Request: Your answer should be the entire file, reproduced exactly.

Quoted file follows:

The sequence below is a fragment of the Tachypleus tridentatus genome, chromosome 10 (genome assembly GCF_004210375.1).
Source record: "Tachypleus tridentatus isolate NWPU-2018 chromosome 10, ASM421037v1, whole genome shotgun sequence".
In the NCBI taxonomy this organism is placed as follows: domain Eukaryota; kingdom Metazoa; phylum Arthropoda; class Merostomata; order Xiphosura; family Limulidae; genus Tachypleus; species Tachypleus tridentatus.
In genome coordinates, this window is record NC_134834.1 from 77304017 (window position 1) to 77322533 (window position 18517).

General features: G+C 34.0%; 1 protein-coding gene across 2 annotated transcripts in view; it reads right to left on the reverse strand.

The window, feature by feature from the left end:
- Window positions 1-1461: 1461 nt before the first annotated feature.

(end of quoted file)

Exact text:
The sequence below is a fragment of the Tachypleus tridentatus genome, chromosome 10 (genome assembly GCF_004210375.1).
Source record: "Tachypleus tridentatus isolate NWPU-2018 chromosome 10, ASM421037v1, whole genome shotgun sequence".
In the NCBI taxonomy this organism is placed as follows: domain Eukaryota; kingdom Metazoa; phylum Arthropoda; class Merostomata; order Xiphosura; family Limulidae; genus Tachypleus; species Tachypleus tridentatus.
In genome coordinates, this window is record NC_134834.1 from 77304017 (window position 1) to 77322533 (window position 18517).

General features: G+C 34.0%; 1 protein-coding gene across 2 annotated transcripts in view; it reads right to left on the reverse strand.

The window, feature by feature from the left end:
- Window positions 1-1461: 1461 nt before the first annotated feature.